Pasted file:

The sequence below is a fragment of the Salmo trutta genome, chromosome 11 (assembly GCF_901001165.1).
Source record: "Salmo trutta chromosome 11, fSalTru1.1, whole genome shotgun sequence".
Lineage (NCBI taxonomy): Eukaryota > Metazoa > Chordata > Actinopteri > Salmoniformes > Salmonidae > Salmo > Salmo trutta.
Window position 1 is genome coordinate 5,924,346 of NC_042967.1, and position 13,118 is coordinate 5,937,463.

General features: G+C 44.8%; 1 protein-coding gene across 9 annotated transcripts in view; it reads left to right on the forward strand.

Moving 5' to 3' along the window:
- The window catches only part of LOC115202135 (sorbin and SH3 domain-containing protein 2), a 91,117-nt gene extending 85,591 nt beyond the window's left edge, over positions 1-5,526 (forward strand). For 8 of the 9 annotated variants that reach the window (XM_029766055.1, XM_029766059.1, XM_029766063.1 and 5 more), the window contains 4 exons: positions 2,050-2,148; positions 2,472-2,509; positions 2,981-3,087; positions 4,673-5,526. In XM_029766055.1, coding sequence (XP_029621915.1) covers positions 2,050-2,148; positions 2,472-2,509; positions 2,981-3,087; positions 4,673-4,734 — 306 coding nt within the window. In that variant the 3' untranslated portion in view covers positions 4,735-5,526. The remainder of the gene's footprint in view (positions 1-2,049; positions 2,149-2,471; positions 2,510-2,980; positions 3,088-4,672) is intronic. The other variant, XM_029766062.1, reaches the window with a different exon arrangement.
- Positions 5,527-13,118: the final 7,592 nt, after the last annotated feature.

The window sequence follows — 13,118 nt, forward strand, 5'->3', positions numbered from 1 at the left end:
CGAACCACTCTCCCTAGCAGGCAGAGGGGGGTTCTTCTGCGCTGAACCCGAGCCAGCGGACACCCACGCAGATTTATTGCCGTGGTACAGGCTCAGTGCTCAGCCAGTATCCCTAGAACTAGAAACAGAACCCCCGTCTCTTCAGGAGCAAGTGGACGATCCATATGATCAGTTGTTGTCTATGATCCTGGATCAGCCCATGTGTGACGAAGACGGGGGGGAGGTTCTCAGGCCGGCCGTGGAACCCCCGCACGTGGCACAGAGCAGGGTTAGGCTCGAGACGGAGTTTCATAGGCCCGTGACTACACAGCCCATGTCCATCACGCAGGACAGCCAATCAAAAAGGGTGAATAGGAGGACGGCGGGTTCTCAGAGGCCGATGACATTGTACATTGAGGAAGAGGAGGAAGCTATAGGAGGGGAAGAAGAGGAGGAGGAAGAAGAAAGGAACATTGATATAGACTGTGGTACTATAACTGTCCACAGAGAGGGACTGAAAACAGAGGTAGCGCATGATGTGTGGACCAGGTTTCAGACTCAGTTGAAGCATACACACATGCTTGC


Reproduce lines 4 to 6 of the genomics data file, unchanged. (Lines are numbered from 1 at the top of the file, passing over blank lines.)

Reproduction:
Window position 1 is genome coordinate 5,924,346 of NC_042967.1, and position 13,118 is coordinate 5,937,463.

General features: G+C 44.8%; 1 protein-coding gene across 9 annotated transcripts in view; it reads left to right on the forward strand.

Moving 5' to 3' along the window: